Evansville Ukrainian Community Helping Friends Back Home and Welcoming Refugees
WNIN's Sarah Kuper spoke with a representative from Grace of Christ Slavic Church in Evansville.
At Grace of Christ church, an American hymn is sung in Russian by a largely Ukrainian congregation.
Victoria Mayatskiy is like many of the members of the church. She and her husband came to Evansville many years ago. They still have friends and family in Kharkiv. She says war has been happening in Ukraine for eight years but on February 24th, everything changed.
“They informed us that they hear bombings. When I got the news, there was no more sleeping. Just praying, crying, shaking all night. What could this be now?”
That first sleepless night, Victoria says she felt a kind of guilt and helpless anguish over the stark difference between her life and the lives of people back home.
“It was nighttime and it was so quiet. And it is so not quiet there. I’m not hearing it, I’m not living it but it is inside, there is a war. The first few days, I saw people walking their dogs, at the grocery, smiling at school pick up. Honestly I’m afraid to call them <my friends>. I do not want to facetime because I don’t even know what to say. I am here in safety.”
She says the shock and near paralysis eventually gave way to a panicked feeling of “we’ve got to do something”. That’s when the church formed what they call a “mission”.
“We have three places our money goes, for food, medicine and evacuation.”
People like Victoria reached out to their former churches in Ukraine to ask how they could support them. These volunteers aren’t just serving their own congregations in Ukraine, they are forming small humanitarian armies – going unarmed into places like:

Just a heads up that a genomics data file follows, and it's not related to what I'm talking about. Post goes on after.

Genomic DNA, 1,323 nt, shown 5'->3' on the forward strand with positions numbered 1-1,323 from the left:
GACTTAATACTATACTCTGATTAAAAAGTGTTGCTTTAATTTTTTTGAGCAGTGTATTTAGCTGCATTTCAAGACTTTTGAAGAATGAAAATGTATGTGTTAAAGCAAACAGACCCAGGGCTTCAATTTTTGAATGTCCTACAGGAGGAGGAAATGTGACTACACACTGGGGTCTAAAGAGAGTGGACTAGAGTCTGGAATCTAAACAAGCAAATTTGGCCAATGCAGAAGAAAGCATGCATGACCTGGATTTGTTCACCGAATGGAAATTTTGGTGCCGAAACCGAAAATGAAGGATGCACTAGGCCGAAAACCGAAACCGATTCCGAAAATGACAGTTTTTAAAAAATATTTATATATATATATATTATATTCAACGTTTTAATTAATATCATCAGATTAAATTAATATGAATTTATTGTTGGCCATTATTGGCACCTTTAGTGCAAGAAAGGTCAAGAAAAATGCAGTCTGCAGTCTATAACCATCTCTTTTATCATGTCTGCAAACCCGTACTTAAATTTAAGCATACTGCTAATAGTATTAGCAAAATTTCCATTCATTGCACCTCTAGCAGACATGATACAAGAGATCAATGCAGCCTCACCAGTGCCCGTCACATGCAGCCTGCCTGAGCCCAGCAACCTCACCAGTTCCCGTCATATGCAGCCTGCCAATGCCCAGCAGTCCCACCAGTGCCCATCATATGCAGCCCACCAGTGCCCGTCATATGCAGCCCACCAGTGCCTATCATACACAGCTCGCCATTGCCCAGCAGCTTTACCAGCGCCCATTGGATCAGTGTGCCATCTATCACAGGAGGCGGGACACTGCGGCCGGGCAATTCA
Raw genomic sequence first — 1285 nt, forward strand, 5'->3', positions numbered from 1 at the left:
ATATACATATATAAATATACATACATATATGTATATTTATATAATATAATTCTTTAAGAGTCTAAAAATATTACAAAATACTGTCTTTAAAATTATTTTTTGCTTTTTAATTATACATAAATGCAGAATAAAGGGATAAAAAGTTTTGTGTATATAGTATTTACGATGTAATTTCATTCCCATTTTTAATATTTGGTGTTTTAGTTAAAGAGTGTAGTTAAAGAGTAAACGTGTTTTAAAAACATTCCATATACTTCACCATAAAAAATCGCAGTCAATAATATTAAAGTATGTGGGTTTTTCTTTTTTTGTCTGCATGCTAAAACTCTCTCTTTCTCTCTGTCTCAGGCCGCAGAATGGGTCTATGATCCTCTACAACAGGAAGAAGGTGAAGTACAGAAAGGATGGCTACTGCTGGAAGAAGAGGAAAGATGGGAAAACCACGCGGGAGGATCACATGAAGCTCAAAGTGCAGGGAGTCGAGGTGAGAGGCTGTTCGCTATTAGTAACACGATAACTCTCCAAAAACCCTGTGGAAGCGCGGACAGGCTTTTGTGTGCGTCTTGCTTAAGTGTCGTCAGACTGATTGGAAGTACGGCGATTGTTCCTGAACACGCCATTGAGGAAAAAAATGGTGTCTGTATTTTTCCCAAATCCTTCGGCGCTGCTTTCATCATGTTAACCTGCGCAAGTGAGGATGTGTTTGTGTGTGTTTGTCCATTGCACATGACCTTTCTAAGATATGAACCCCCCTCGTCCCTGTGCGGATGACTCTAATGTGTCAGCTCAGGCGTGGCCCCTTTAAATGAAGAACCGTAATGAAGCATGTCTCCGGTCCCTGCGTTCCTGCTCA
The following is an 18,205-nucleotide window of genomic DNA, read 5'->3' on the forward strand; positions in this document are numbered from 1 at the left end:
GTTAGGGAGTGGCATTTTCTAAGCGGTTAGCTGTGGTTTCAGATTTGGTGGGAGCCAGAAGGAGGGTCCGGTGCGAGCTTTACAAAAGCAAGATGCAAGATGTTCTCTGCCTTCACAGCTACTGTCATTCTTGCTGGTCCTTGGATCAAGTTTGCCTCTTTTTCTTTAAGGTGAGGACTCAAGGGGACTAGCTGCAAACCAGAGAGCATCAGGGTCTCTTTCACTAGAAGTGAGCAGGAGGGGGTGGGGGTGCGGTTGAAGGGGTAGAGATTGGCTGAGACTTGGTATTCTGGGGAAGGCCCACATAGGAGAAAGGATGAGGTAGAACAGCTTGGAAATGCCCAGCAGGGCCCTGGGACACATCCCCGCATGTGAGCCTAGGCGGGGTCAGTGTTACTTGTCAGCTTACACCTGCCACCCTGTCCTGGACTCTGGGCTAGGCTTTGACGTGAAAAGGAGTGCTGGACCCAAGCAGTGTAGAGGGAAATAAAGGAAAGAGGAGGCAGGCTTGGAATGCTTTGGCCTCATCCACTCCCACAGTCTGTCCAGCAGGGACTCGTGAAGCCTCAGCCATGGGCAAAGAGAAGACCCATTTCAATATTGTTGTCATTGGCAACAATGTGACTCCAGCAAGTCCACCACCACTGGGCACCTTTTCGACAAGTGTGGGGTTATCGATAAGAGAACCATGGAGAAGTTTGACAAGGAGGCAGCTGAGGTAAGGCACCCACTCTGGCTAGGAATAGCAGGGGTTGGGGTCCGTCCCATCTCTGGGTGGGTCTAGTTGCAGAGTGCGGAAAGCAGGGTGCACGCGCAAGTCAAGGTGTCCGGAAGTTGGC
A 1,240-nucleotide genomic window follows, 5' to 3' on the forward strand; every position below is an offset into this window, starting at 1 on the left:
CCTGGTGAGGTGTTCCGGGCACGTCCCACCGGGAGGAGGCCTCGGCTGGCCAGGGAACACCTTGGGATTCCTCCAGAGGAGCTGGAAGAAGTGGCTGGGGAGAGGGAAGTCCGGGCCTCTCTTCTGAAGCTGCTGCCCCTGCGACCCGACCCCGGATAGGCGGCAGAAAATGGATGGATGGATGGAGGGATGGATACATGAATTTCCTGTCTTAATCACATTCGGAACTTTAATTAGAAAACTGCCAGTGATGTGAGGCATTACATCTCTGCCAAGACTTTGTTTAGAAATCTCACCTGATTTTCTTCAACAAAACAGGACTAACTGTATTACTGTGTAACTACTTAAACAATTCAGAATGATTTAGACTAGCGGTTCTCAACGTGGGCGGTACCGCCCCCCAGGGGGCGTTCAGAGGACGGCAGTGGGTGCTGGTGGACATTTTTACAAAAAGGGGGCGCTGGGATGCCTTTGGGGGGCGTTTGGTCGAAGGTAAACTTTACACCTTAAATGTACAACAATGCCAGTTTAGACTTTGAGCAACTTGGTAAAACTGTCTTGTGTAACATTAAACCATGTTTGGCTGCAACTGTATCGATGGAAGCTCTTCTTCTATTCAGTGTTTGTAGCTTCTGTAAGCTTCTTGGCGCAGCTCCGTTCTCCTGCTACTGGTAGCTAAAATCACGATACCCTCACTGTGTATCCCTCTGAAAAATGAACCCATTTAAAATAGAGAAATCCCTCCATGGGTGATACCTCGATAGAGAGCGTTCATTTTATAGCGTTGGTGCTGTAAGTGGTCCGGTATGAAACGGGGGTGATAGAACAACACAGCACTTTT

“The areas around Kyiv, Kharkiv… no one was going to these places it is just so dangerous. If you make that trip it may be your last. But after a period of shock, our volunteers decided they needed to go even though it is so dangerous. We did lose some volunteers. People we know, we did lose them.
Grace of Christ Church posts videos online daily.
In one video a grateful elderly woman cries as she receives basic supplies and heart medicine. Volunteers try to reassure her and ask others what they need so they can bring it if they can come back.
Before the war escalated, the local Slavic community was private. Between not knowing many people except other immigrants and the language barrier, the church was unknown to the Evansville community. But Victoria says, not anymore:
“We are overwhelmed. We had a fundraiser and it was so successful and, my goodness, we did not expect it we ran out of food so fast.”
Grace of Christ Church has around 150 members and lots of children. Several more children will be joining when they arrive from Ukraine.
While Victoria and other members of Church of Christ hustle to raise money for volunteers in Ukraine and prepare for refugees coming to Evansville, they are also doing what they say is most important – praying. Victoria says God is listening:
“Sometimes the bombs come and they don’t go off. They just land in the road and don’t explode. It’s a miracle.”